Aagje Luijtsen’s Letters

The history of the VOC (1602-1795) is generally told from the perspective of the men sailing aboard the ships. These stories portray the seafarers who sometimes travelled for years to the East in order to obtain spices. These stories paint a true picture, but they only tell half of the story. There were also those who remained behind: family and friends whose stories were forgotten.

In the late 1990’s, when the historian Perry Moree was at the National Archives of England for research, he found a number of letters from a woman from Texel called Aagje Luijtsen. These letters portray a different side of the seafaring life. The letters describe the loneliness she felt when her husband, Harmanus Kikkert, was at sea. They also describe the moments in which she missed Harmanus: the birth of their two sons, of which one soon passed away, and an illness which Aagje probably died from.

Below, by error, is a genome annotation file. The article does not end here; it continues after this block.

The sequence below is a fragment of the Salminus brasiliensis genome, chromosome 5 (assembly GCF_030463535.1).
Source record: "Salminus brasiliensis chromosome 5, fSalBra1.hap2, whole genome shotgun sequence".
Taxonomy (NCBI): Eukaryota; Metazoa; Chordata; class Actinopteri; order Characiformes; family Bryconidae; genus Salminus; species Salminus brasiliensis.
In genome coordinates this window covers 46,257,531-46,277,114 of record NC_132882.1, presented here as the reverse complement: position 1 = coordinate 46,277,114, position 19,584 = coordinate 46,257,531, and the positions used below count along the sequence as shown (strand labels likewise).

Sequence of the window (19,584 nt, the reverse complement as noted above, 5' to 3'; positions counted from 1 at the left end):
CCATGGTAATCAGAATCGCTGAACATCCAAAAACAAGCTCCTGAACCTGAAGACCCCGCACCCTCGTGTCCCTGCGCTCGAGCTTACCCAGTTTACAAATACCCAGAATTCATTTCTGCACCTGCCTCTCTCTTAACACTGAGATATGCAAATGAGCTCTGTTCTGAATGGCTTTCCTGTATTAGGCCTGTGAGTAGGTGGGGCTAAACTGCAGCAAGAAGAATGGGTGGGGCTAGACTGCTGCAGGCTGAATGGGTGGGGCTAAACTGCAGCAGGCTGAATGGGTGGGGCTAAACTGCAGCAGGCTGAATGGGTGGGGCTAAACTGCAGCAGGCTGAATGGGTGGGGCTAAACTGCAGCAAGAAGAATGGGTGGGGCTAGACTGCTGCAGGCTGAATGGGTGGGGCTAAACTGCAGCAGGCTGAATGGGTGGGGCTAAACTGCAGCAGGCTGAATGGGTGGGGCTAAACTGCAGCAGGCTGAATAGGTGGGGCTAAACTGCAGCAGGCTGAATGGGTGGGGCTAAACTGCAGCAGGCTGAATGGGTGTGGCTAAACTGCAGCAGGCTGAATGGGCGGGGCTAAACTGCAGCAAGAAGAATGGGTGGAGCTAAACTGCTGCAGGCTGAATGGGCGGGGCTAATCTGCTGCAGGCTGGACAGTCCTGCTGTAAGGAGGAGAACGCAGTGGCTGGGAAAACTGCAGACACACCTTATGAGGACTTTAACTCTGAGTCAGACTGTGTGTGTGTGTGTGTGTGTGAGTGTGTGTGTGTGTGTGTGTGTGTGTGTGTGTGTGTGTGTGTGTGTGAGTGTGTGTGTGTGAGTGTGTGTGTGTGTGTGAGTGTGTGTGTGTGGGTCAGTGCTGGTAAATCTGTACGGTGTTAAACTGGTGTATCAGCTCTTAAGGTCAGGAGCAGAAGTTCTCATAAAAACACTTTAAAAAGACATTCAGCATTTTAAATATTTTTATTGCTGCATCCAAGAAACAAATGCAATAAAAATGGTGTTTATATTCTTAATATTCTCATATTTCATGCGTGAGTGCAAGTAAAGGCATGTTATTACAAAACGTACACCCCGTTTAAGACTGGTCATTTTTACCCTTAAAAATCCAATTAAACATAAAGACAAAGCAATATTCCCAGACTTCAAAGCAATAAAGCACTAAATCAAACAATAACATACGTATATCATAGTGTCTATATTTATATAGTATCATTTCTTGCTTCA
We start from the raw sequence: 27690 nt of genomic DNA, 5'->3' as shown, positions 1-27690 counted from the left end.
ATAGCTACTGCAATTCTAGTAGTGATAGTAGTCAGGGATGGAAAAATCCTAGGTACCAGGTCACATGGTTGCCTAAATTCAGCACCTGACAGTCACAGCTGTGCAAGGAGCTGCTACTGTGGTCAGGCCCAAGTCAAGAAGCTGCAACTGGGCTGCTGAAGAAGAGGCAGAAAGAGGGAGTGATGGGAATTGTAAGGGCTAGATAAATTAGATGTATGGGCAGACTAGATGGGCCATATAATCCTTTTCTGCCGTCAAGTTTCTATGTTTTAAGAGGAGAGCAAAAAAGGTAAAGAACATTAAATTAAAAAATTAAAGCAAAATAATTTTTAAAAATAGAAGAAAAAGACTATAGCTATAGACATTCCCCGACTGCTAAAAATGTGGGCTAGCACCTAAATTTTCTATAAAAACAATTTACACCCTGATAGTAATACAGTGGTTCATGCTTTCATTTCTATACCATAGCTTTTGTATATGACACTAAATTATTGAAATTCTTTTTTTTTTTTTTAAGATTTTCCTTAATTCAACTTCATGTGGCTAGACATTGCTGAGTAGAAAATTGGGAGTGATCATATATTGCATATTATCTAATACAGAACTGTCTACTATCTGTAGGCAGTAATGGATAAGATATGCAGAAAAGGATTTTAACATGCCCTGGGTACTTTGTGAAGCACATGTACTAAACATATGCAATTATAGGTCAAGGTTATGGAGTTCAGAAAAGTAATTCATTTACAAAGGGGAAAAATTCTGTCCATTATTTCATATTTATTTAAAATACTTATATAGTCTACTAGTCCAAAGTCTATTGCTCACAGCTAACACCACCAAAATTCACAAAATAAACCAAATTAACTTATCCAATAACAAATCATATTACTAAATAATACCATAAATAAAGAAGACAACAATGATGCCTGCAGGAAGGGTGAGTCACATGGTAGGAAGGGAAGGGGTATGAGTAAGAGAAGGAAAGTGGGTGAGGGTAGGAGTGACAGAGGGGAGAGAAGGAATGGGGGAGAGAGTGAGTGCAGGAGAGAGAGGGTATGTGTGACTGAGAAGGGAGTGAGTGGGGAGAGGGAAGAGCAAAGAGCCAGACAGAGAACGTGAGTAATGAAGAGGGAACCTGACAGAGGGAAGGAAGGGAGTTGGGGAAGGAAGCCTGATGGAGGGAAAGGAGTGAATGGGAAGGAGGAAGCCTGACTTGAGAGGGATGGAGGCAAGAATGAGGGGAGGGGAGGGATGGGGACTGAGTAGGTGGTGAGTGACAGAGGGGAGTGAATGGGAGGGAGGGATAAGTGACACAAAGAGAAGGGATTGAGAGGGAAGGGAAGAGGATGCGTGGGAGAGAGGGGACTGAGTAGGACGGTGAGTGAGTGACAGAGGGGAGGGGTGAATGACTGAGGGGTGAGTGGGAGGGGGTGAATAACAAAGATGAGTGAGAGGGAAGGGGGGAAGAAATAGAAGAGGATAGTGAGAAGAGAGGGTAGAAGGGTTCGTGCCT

In various ways, these letters illustrate this time in history from a perspective which has not been seen before. The collected letters form an unique example of correspondence from the home front on Texel to a husband at sea and the fact that they are written by an ordinary housewife make them even more special.

Click on the online exhibition below to experience Aagje’s story!


  • Johannes Vinckboons, Gezicht op Kanton in China, circa 1662-1663 (Rijksmuseum, Amsterdam).
    The Dutch East Indian Company (VOC) was a company which engaged in trade between the Dutch Republic and Asia. This involved violence, slavery and displays of power in order to create a trade monopoly in South East Asia. From the seventeenth century, the Dutch Republic maintained a strong position in this way in both South East Asia and Europe.